NGO assists in class resumption in calamity areas
Rainier Allan Ronda (The Philippine Star) - November 14, 2019 - 12:00am

MANILA,Philippines — International child welfare organization Save the Children Philippines will help the Department of Education (DepEd) set up temporary learning spaces in earthquake-hit areas in Mindanao in a bid to join the effort to resume classes and the normal lives of affected children.

Lawyer Albert Muyot, chief executive officer of Save the Children Philippines, said the resumption of classes is critical to address psychosocial stress of affected children because it re-establishes their routines.

“Keeping children safe inside learning spaces is critical in times of emergencies,” Muyot said in a statement.

“Children know that education gives them power to build a better future,” he added.

Initial figures from the DepEd showed that some 3.2 million school-age children have been affected by the series of earthquakes that hit four regions in Mindanao, including the war-torn Bangsamoro Autonomous Region in Muslim Mindanao (BARMM) as well as Davao and SOCCSKSARGEN regions, last month.

Out of the 3.2 million children, at least 1.6 million of them are from Davao, SOCCSKSARGEN and BARMM regions.

Education Undersecretary Nepomuceno Malaluan earlier told the Star that the DepEd has already started the procurement process for the TLS it will put up in the quake-hit areas where classes will be held while the repair and replacement of the more than 2,000 classrooms that were totally destroyed or sustained major damage are undertaken.

Muyot said that Save the Children have their own TLS tents that they can provide to DepEd which he said are already ready for deployment once the DepEd identify the areas where they want these to be put up.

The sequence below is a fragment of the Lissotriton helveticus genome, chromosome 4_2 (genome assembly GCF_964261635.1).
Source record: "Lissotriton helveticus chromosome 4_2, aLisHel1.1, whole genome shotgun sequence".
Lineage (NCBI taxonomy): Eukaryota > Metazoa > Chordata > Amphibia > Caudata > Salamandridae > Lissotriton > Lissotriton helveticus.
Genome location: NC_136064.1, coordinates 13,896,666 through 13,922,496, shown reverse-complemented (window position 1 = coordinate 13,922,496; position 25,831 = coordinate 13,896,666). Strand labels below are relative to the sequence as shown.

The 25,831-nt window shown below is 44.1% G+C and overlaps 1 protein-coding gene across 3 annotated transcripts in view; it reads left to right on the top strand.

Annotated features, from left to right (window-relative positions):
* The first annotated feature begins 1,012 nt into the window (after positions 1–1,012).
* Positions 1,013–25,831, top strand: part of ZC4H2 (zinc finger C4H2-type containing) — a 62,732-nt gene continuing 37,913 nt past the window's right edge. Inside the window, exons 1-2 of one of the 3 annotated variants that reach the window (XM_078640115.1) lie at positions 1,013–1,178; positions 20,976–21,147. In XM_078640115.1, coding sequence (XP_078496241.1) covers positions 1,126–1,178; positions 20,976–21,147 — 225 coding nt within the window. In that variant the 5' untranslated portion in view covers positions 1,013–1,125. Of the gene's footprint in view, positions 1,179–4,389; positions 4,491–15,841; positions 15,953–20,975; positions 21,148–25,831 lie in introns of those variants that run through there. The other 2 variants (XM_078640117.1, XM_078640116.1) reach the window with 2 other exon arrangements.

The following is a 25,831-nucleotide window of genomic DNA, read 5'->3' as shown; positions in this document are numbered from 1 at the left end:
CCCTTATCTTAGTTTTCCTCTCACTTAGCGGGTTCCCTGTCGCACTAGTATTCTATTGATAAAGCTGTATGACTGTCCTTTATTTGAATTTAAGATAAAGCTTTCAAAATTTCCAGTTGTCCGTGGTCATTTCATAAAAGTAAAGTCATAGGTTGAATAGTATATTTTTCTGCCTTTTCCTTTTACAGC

The group has already distributed family hygiene kits and plastic tarpaulins to ease the suffering of children and their families affected by the series of strong earthquakes in Mindanao.

A total of 1,051 family hygiene kits and 130 plastic tarpaulins have been distributed to children and their families in the most affected towns of Makilala and Magpet in North Cotabato to protect them from contagious diseases while in cramped evacuation centers and temporary shelters and makeshift tents outside their damaged houses.

Jerome Balinton, humanitarian manager of Save the Children Philippines, said the three temblors have caused massive destruction and damage to houses, schools, roads and infrastructure and it may take years to complete rehabilitation of the damaged infrastructure. Latest report from DepEd as of Nov. 11 also show that 1,046 classrooms were totally damaged, while some 1,274 classrooms sustained major damage.

“But children cannot wait,” said Balinton. “The need for psychosocial support, shelter, water, hygiene and sanitation and the resumption of classes in safe learning environments is immediate and crucial to the recovery of children and their families.”

At the moment, more than 11,000 families remain in evacuation centers, with limited access to water and sanitation facilities. And with many schools being used as evacuation centers, children’s learning is also affected.  DepEd report also shows that there are 41 schools used as evacuation centers.

A total of 260,492 people were affected by the three strong earthquakes across Mindanao, with 23 dead. Of the affected population, over 103,000 individuals are in Makilala town.

“The numbers are expected to escalate as most of the affected families live in hard to reach areas,” said Balinton. (rainier allan ronda)                    


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